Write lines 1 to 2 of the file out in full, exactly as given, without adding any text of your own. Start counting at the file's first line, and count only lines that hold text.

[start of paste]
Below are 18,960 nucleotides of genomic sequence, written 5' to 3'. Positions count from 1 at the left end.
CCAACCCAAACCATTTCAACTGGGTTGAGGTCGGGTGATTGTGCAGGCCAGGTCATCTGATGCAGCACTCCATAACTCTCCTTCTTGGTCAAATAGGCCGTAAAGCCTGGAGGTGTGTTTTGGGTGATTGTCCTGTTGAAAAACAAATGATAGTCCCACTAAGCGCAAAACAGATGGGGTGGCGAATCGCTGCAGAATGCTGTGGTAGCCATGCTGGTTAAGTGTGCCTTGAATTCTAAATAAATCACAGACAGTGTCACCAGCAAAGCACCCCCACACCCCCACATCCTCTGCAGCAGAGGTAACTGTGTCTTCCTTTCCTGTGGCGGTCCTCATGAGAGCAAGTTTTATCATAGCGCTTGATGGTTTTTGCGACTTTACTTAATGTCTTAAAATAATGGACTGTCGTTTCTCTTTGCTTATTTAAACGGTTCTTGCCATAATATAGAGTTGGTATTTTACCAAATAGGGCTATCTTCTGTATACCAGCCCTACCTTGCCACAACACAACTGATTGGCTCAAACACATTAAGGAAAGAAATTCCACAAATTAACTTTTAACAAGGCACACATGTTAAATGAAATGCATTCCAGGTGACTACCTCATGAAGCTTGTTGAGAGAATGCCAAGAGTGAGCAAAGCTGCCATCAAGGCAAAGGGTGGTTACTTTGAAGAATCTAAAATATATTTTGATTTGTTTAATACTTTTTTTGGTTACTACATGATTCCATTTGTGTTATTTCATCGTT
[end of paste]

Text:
Below are 18,960 nucleotides of genomic sequence, written 5' to 3'. Positions count from 1 at the left end.
CCAACCCAAACCATTTCAACTGGGTTGAGGTCGGGTGATTGTGCAGGCCAGGTCATCTGATGCAGCACTCCATAACTCTCCTTCTTGGTCAAATAGGCCGTAAAGCCTGGAGGTGTGTTTTGGGTGATTGTCCTGTTGAAAAACAAATGATAGTCCCACTAAGCGCAAAACAGATGGGGTGGCGAATCGCTGCAGAATGCTGTGGTAGCCATGCTGGTTAAGTGTGCCTTGAATTCTAAATAAATCACAGACAGTGTCACCAGCAAAGCACCCCCACACCCCCACATCCTCTGCAGCAGAGGTAACTGTGTCTTCCTTTCCTGTGGCGGTCCTCATGAGAGCAAGTTTTATCATAGCGCTTGATGGTTTTTGCGACTTTACTTAATGTCTTAAAATAATGGACTGTCGTTTCTCTTTGCTTATTTAAACGGTTCTTGCCATAATATAGAGTTGGTATTTTACCAAATAGGGCTATCTTCTGTATACCAGCCCTACCTTGCCACAACACAACTGATTGGCTCAAACACATTAAGGAAAGAAATTCCACAAATTAACTTTTAACAAGGCACACATGTTAAATGAAATGCATTCCAGGTGACTACCTCATGAAGCTTGTTGAGAGAATGCCAAGAGTGAGCAAAGCTGCCATCAAGGCAAAGGGTGGTTACTTTGAAGAATCTAAAATATATTTTGATTTGTTTAATACTTTTTTTGGTTACTACATGATTCCATTTGTGTTATTTCATCGTT